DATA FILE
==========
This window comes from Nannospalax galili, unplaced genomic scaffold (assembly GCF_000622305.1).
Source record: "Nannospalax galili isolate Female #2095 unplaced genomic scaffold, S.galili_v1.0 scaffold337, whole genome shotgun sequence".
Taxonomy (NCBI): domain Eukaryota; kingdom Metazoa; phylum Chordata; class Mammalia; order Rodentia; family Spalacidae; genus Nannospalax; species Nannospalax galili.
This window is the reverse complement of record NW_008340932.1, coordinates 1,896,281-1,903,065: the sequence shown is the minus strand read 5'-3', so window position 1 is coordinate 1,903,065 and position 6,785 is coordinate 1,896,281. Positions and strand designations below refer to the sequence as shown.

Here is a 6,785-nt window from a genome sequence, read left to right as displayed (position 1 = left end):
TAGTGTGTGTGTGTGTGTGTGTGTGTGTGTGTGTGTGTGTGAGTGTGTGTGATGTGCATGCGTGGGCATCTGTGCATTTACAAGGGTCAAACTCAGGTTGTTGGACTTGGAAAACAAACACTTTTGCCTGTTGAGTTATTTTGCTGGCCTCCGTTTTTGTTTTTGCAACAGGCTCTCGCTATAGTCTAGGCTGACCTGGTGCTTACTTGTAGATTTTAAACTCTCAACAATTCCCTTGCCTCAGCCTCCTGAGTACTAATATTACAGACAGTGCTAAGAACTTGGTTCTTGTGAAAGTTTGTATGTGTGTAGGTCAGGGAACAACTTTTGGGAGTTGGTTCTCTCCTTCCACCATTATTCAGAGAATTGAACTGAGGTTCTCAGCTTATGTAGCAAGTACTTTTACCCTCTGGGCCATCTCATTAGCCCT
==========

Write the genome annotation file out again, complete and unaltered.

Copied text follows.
This window comes from Nannospalax galili, unplaced genomic scaffold (assembly GCF_000622305.1).
Source record: "Nannospalax galili isolate Female #2095 unplaced genomic scaffold, S.galili_v1.0 scaffold337, whole genome shotgun sequence".
Taxonomy (NCBI): domain Eukaryota; kingdom Metazoa; phylum Chordata; class Mammalia; order Rodentia; family Spalacidae; genus Nannospalax; species Nannospalax galili.
This window is the reverse complement of record NW_008340932.1, coordinates 1,896,281-1,903,065: the sequence shown is the minus strand read 5'-3', so window position 1 is coordinate 1,903,065 and position 6,785 is coordinate 1,896,281. Positions and strand designations below refer to the sequence as shown.

Here is a 6,785-nt window from a genome sequence, read left to right as displayed (position 1 = left end):
TAGTGTGTGTGTGTGTGTGTGTGTGTGTGTGTGTGTGTGTGAGTGTGTGTGATGTGCATGCGTGGGCATCTGTGCATTTACAAGGGTCAAACTCAGGTTGTTGGACTTGGAAAACAAACACTTTTGCCTGTTGAGTTATTTTGCTGGCCTCCGTTTTTGTTTTTGCAACAGGCTCTCGCTATAGTCTAGGCTGACCTGGTGCTTACTTGTAGATTTTAAACTCTCAACAATTCCCTTGCCTCAGCCTCCTGAGTACTAATATTACAGACAGTGCTAAGAACTTGGTTCTTGTGAAAGTTTGTATGTGTGTAGGTCAGGGAACAACTTTTGGGAGTTGGTTCTCTCCTTCCACCATTATTCAGAGAATTGAACTGAGGTTCTCAGCTTATGTAGCAAGTACTTTTACCCTCTGGGCCATCTCATTAGCCCT